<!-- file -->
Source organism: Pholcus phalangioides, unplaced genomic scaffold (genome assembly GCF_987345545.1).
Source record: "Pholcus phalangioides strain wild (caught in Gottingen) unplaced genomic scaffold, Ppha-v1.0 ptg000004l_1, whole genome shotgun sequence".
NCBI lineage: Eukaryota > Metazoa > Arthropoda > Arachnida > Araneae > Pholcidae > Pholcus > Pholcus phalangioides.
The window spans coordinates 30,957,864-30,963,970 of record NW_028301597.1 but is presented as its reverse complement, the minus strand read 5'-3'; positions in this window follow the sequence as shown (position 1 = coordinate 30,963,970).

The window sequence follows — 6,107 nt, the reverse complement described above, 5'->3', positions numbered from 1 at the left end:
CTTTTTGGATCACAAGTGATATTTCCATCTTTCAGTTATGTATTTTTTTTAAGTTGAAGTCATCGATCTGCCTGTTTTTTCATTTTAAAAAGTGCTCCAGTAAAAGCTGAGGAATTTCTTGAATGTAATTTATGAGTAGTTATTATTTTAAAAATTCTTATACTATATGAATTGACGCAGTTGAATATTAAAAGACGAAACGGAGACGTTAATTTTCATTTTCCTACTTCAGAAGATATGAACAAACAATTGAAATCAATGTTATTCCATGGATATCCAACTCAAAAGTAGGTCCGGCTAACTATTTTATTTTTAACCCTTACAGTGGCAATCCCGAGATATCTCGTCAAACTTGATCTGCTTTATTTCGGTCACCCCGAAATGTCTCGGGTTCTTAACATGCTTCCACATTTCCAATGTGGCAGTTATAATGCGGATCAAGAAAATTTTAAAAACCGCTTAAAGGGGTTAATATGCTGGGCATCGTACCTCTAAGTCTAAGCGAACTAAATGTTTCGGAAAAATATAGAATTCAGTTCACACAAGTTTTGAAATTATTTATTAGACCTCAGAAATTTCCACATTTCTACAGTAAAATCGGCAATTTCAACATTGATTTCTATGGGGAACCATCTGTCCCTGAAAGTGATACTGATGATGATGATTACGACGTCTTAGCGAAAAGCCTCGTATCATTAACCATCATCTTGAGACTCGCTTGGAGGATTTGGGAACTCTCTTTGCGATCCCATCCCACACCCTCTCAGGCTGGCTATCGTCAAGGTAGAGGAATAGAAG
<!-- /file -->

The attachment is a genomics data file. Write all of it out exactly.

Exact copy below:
Source organism: Pholcus phalangioides, unplaced genomic scaffold (genome assembly GCF_987345545.1).
Source record: "Pholcus phalangioides strain wild (caught in Gottingen) unplaced genomic scaffold, Ppha-v1.0 ptg000004l_1, whole genome shotgun sequence".
NCBI lineage: Eukaryota > Metazoa > Arthropoda > Arachnida > Araneae > Pholcidae > Pholcus > Pholcus phalangioides.
The window spans coordinates 30,957,864-30,963,970 of record NW_028301597.1 but is presented as its reverse complement, the minus strand read 5'-3'; positions in this window follow the sequence as shown (position 1 = coordinate 30,963,970).

The window sequence follows — 6,107 nt, the reverse complement described above, 5'->3', positions numbered from 1 at the left end:
CTTTTTGGATCACAAGTGATATTTCCATCTTTCAGTTATGTATTTTTTTTAAGTTGAAGTCATCGATCTGCCTGTTTTTTCATTTTAAAAAGTGCTCCAGTAAAAGCTGAGGAATTTCTTGAATGTAATTTATGAGTAGTTATTATTTTAAAAATTCTTATACTATATGAATTGACGCAGTTGAATATTAAAAGACGAAACGGAGACGTTAATTTTCATTTTCCTACTTCAGAAGATATGAACAAACAATTGAAATCAATGTTATTCCATGGATATCCAACTCAAAAGTAGGTCCGGCTAACTATTTTATTTTTAACCCTTACAGTGGCAATCCCGAGATATCTCGTCAAACTTGATCTGCTTTATTTCGGTCACCCCGAAATGTCTCGGGTTCTTAACATGCTTCCACATTTCCAATGTGGCAGTTATAATGCGGATCAAGAAAATTTTAAAAACCGCTTAAAGGGGTTAATATGCTGGGCATCGTACCTCTAAGTCTAAGCGAACTAAATGTTTCGGAAAAATATAGAATTCAGTTCACACAAGTTTTGAAATTATTTATTAGACCTCAGAAATTTCCACATTTCTACAGTAAAATCGGCAATTTCAACATTGATTTCTATGGGGAACCATCTGTCCCTGAAAGTGATACTGATGATGATGATTACGACGTCTTAGCGAAAAGCCTCGTATCATTAACCATCATCTTGAGACTCGCTTGGAGGATTTGGGAACTCTCTTTGCGATCCCATCCCACACCCTCTCAGGCTGGCTATCGTCAAGGTAGAGGAATAGAAG